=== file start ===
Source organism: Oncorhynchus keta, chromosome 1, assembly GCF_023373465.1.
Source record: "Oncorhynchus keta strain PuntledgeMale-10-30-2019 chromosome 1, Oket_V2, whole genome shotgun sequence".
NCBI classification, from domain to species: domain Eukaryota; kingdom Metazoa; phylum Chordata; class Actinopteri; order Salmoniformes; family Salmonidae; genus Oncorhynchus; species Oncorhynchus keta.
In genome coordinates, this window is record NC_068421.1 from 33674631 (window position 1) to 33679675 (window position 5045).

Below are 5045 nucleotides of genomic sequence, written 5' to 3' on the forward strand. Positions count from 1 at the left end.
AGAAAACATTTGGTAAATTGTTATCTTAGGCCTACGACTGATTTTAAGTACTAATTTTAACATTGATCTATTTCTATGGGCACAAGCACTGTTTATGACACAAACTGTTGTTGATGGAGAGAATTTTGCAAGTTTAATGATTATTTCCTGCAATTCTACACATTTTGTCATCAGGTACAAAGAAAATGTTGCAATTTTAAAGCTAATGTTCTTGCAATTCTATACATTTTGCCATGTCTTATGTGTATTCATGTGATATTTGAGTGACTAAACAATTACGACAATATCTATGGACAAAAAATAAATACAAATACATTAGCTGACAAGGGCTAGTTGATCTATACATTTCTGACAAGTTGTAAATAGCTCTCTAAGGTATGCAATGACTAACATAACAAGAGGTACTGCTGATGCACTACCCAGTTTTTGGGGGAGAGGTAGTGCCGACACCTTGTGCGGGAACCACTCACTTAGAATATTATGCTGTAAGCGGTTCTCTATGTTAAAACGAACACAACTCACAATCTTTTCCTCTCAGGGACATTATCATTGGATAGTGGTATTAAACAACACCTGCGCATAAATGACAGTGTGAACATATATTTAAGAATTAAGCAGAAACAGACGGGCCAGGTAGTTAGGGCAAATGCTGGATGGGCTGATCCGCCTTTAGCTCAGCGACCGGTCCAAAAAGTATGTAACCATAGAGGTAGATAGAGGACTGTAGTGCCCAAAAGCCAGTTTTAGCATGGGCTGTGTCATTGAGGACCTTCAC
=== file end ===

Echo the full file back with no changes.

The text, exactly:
Source organism: Oncorhynchus keta, chromosome 1, assembly GCF_023373465.1.
Source record: "Oncorhynchus keta strain PuntledgeMale-10-30-2019 chromosome 1, Oket_V2, whole genome shotgun sequence".
NCBI classification, from domain to species: domain Eukaryota; kingdom Metazoa; phylum Chordata; class Actinopteri; order Salmoniformes; family Salmonidae; genus Oncorhynchus; species Oncorhynchus keta.
In genome coordinates, this window is record NC_068421.1 from 33674631 (window position 1) to 33679675 (window position 5045).

Below are 5045 nucleotides of genomic sequence, written 5' to 3' on the forward strand. Positions count from 1 at the left end.
AGAAAACATTTGGTAAATTGTTATCTTAGGCCTACGACTGATTTTAAGTACTAATTTTAACATTGATCTATTTCTATGGGCACAAGCACTGTTTATGACACAAACTGTTGTTGATGGAGAGAATTTTGCAAGTTTAATGATTATTTCCTGCAATTCTACACATTTTGTCATCAGGTACAAAGAAAATGTTGCAATTTTAAAGCTAATGTTCTTGCAATTCTATACATTTTGCCATGTCTTATGTGTATTCATGTGATATTTGAGTGACTAAACAATTACGACAATATCTATGGACAAAAAATAAATACAAATACATTAGCTGACAAGGGCTAGTTGATCTATACATTTCTGACAAGTTGTAAATAGCTCTCTAAGGTATGCAATGACTAACATAACAAGAGGTACTGCTGATGCACTACCCAGTTTTTGGGGGAGAGGTAGTGCCGACACCTTGTGCGGGAACCACTCACTTAGAATATTATGCTGTAAGCGGTTCTCTATGTTAAAACGAACACAACTCACAATCTTTTCCTCTCAGGGACATTATCATTGGATAGTGGTATTAAACAACACCTGCGCATAAATGACAGTGTGAACATATATTTAAGAATTAAGCAGAAACAGACGGGCCAGGTAGTTAGGGCAAATGCTGGATGGGCTGATCCGCCTTTAGCTCAGCGACCGGTCCAAAAAGTATGTAACCATAGAGGTAGATAGAGGACTGTAGTGCCCAAAAGCCAGTTTTAGCATGGGCTGTGTCATTGAGGACCTTCAC